Nerdsworth Academy

A chocolate boat.

Chocolate Castle | What is cuter than a kitten eating chocolate?

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Hey all,

Critters on a boat.

Some of the early puzzles are more pictograms than puzzles, to help you get your feet wet.

When I purchased the Humble Voxatron Debut a couple of weeks ago, it came with a puzzle game known as Chocolate Castle, by Lexaloffle. I hadn’t heard of it before, so I decided to give it a try.


Other puzzles are clear references to other culture icons, such as classic arcade titles.

The premise of the game is simple: you have some little critters, a kitty, a dog, a pig, and a bear, and you want them to eat all of the chocolate on each level. However, the critters can only eat chocolate once per level (I like to imagine that they get sleepy afterward), they can only eat chocolate of a certain color, but all adjacent squares of chocolate are also consumed. Thus, the trick is to move the chocolate around the room until it is all continuous and then munch away.

Whenever two like-colored blocks of chocolate meet, they cannot be separated. This can be handy for limiting the number of moves that you need to solve a puzzle and to get a new personal best, but they can also put the puzzle into an unsolvable state. Fear not, as Lexloffle has included an “undo” button, which allows the player to take back any number of moves. Die-hard puzzle fanatics may frown upon this, but I would get frustrated to move 30 pieces only to have to restart the puzzle on account of a mis-click.

Pillars of chocolate.

The complexity of the puzzles increases quickly. This one took me a few tries.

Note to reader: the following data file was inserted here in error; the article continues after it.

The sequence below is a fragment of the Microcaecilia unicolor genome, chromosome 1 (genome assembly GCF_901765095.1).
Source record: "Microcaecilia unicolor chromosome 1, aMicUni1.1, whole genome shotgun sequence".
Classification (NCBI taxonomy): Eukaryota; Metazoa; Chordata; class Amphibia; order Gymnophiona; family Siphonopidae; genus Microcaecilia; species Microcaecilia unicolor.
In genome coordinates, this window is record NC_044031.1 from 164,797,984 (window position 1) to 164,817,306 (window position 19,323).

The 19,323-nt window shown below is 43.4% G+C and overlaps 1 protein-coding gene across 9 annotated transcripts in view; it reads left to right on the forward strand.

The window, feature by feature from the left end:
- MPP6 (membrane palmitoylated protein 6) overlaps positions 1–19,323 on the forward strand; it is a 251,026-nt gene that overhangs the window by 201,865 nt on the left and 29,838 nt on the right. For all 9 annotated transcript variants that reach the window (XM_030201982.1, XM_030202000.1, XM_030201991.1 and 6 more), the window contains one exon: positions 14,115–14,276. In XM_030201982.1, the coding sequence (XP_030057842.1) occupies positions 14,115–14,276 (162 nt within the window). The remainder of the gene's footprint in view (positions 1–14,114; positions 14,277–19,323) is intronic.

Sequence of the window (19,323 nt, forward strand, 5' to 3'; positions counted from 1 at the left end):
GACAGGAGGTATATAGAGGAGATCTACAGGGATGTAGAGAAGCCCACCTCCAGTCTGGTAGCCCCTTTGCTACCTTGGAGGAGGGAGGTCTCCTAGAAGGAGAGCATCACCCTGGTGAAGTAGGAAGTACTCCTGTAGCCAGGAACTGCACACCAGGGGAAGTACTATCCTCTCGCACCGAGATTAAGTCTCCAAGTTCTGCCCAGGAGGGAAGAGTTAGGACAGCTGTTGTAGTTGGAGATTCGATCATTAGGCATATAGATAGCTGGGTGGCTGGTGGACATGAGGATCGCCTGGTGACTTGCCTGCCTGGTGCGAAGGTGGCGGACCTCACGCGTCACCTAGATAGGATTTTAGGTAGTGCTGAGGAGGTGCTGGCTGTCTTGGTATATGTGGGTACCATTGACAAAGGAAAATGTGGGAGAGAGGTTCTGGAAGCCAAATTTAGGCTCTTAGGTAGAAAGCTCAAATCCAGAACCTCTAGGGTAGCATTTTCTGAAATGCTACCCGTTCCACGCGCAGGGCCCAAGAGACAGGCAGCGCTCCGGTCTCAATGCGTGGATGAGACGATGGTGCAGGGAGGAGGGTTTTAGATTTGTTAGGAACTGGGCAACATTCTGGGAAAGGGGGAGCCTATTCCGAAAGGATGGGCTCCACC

Puzzle Completed.

Yay! Solving puzzles rewards you with some confetti and balloons. You can even poke at the balloons to move them.

In addition to these basic mechanics, there are also a few other mechanics that show up, such as snakes that refuse to go exactly where you tell them to go, and blocks that can only be moved once, and blocks that can only be moved in a limited number of directions. Each of these adds a bit of variety to the game, though none are groundbreaking.

I don’t know that the game mechanics offer anything exciting and new to the genre. The action of arranging blocks based upon color is hardly a breakthrough, but what sets Chocolate Castle aside in my mind is the presentation: the game only runs at 640 by 480, but the character of the critters is nice, and it’s fun to watch the chocolate get chomped up. The music is light and heavily synthesized, but it never made me want to turn it off.

I like the game, though I don’t think that I will play it too much. I’m not huge on puzzle games, but this one does have a certain amount of charm. I can see myself playing it while another game is installing or when I only have a few minutes to play something while food is on the stove top. The game accomplishes what it is mean for: a basic, spirited, puzzle game.



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